London. Richard Ballard and Steven Dring, two entrepreneurs from London, wanted to set up a carbon neutral farm to feed Londoners, so they were looking for a space that was close to the food scene, one where there was room to grow and didn’t cost a lot. What they found were air raid shelters in a tunnel system built 100 feet underground during World War II. They hadn’t been used for the last 60 years, and Growing Underground was born.
What they created – with help from a successful crowdfunding campaign – is the start of a small hydroponic farm. The temperature inside the insulated tunnels is a consistent 16ºC (60.8ºF), energy efficient LEDs are used as the primary light source, water is filtered and efficiently recycled, and no pesticides are needed due to the sheltered environment of the subterranean tunnel.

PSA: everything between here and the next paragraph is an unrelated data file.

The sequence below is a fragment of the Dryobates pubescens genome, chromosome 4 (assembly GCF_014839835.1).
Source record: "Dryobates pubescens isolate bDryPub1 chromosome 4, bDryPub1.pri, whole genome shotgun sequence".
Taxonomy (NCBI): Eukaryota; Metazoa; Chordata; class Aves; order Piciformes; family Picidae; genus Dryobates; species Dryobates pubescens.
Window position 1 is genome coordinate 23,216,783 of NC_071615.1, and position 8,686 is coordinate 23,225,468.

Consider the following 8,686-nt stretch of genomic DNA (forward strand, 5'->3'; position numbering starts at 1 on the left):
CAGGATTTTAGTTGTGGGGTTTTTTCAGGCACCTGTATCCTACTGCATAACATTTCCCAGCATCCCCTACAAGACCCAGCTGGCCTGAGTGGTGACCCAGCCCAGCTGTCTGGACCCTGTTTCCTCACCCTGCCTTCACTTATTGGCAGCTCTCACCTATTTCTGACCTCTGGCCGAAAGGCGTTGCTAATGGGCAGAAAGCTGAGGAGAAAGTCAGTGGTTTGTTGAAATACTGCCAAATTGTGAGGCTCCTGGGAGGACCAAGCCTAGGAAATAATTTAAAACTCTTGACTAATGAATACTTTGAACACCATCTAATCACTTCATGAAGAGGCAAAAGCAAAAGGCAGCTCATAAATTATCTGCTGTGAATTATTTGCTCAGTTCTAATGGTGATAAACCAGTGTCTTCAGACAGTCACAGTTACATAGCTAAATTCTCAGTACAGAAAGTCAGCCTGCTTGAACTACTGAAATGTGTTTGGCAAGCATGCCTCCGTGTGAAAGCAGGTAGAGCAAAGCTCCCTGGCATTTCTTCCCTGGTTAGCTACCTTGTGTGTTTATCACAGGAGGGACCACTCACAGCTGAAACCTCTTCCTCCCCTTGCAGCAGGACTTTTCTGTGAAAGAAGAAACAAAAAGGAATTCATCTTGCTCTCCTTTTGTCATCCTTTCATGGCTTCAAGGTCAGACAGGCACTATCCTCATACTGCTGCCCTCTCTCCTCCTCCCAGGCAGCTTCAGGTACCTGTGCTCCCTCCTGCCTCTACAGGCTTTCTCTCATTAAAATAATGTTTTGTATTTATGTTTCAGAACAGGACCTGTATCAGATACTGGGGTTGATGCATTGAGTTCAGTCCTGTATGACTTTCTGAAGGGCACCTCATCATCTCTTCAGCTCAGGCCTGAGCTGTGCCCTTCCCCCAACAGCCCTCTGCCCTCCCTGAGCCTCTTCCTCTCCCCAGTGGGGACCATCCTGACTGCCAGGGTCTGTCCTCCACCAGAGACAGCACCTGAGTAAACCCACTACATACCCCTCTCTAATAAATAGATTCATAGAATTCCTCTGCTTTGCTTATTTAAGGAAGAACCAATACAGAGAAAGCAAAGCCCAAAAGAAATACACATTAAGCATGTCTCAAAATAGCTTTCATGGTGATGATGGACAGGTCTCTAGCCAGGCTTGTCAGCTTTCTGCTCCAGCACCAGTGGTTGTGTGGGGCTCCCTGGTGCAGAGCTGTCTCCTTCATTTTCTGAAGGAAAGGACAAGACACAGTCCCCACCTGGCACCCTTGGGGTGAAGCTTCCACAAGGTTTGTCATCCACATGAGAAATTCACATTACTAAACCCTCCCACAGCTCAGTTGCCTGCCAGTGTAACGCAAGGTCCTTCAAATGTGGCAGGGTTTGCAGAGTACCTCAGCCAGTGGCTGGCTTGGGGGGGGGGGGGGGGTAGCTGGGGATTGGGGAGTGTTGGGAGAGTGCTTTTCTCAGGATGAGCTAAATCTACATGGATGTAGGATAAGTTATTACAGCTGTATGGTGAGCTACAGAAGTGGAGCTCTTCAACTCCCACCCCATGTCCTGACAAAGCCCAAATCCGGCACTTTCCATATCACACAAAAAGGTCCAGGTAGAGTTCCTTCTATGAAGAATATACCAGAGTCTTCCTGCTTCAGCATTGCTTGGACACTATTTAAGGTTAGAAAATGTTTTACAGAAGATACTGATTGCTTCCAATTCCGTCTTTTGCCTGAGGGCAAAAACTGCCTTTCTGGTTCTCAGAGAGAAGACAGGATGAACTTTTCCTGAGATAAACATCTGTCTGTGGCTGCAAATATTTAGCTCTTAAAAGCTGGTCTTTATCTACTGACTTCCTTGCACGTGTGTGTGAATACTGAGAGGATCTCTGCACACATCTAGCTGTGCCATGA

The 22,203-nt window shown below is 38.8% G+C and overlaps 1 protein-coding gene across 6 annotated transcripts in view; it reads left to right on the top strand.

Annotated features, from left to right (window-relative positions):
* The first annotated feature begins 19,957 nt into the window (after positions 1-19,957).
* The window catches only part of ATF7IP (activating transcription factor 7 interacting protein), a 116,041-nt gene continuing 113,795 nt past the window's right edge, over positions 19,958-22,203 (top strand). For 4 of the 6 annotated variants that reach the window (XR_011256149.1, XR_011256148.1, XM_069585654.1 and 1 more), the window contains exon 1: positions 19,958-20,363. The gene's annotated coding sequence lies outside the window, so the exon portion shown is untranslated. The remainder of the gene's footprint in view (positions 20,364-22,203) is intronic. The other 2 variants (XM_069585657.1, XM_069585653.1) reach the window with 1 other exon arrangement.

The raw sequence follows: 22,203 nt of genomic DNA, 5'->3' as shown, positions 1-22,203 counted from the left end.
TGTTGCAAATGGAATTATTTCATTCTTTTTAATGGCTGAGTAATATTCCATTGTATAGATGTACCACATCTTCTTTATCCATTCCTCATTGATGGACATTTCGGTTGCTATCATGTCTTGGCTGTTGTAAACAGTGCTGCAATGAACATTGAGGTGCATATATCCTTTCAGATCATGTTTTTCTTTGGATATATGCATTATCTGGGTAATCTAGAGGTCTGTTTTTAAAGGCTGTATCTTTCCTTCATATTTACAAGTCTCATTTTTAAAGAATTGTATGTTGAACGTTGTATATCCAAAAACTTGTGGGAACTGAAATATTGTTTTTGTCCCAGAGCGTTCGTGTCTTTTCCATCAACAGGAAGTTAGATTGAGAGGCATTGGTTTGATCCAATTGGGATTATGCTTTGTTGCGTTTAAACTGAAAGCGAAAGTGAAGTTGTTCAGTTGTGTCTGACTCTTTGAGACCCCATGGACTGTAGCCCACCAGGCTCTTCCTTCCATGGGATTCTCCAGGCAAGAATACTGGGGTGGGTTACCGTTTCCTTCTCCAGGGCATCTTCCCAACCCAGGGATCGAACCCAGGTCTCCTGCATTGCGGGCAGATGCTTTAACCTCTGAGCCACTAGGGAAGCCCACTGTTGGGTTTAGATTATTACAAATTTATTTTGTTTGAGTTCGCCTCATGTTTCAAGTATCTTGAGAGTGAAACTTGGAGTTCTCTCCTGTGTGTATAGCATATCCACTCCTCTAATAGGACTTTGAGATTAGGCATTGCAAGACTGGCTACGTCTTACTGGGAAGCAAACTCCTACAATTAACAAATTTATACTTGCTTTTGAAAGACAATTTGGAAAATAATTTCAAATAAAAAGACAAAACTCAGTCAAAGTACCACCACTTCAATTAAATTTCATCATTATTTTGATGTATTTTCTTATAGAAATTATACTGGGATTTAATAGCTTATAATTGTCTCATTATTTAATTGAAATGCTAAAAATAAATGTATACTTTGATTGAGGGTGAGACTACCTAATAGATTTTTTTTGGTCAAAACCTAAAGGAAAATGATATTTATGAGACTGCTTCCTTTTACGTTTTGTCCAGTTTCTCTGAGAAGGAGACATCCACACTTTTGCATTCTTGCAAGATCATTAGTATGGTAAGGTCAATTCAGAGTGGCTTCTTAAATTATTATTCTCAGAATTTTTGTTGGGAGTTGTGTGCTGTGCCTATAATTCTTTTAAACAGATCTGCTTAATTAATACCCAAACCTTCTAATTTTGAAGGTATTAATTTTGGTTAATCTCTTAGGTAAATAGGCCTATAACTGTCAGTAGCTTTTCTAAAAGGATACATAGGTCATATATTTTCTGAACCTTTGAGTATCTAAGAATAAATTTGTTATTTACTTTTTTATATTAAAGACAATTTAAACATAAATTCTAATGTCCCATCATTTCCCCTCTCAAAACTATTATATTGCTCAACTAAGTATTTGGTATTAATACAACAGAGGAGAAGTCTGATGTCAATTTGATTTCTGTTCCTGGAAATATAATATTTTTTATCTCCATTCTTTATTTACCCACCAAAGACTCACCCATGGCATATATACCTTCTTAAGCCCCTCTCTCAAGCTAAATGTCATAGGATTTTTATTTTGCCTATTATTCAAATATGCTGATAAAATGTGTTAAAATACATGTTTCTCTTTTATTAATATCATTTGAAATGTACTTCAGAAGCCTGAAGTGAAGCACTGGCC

Currently they are growing a variety of leafy greens, shoots, and micro-greens in only one section of the tunnel. Plans are to expand into the other 7 sections, giving them 2.5 acres, as they grow their business.
Granted this is an unusual growing space, but as population numbers increase and energy costs soar, is this—in part— the future of urban farming?